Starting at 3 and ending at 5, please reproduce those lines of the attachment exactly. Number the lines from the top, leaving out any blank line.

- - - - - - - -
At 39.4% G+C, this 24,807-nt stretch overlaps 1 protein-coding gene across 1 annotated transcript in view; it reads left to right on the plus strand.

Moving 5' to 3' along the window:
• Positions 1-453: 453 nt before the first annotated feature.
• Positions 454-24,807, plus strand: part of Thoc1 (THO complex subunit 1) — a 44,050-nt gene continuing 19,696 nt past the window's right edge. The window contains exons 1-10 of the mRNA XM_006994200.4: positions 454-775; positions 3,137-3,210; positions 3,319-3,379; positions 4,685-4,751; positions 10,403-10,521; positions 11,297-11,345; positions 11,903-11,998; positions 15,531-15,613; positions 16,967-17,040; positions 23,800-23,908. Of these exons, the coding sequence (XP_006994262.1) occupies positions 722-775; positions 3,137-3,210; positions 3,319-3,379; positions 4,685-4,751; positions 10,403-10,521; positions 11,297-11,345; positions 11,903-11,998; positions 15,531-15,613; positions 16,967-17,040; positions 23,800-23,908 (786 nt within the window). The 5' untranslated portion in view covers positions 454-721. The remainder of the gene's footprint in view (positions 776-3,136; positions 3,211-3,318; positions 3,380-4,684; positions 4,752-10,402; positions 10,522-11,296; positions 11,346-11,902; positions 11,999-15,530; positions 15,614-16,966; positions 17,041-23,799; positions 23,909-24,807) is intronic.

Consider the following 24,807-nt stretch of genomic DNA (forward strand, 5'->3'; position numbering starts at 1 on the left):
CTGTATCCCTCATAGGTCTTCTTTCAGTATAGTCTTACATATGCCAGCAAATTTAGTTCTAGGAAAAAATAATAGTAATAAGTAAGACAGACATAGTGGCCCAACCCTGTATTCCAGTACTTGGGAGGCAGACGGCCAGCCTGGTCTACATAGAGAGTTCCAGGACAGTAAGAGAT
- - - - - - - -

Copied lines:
• Positions 1-453: 453 nt before the first annotated feature.
• Positions 454-24,807, plus strand: part of Thoc1 (THO complex subunit 1) — a 44,050-nt gene continuing 19,696 nt past the window's right edge. The window contains exons 1-10 of the mRNA XM_006994200.4: positions 454-775; positions 3,137-3,210; positions 3,319-3,379; positions 4,685-4,751; positions 10,403-10,521; positions 11,297-11,345; positions 11,903-11,998; positions 15,531-15,613; positions 16,967-17,040; positions 23,800-23,908. Of these exons, the coding sequence (XP_006994262.1) occupies positions 722-775; positions 3,137-3,210; positions 3,319-3,379; positions 4,685-4,751; positions 10,403-10,521; positions 11,297-11,345; positions 11,903-11,998; positions 15,531-15,613; positions 16,967-17,040; positions 23,800-23,908 (786 nt within the window). The 5' untranslated portion in view covers positions 454-721. The remainder of the gene's footprint in view (positions 776-3,136; positions 3,211-3,318; positions 3,380-4,684; positions 4,752-10,402; positions 10,522-11,296; positions 11,346-11,902; positions 11,999-15,530; positions 15,614-16,966; positions 17,041-23,799; positions 23,909-24,807) is intronic.

Consider the following 24,807-nt stretch of genomic DNA (forward strand, 5'->3'; position numbering starts at 1 on the left):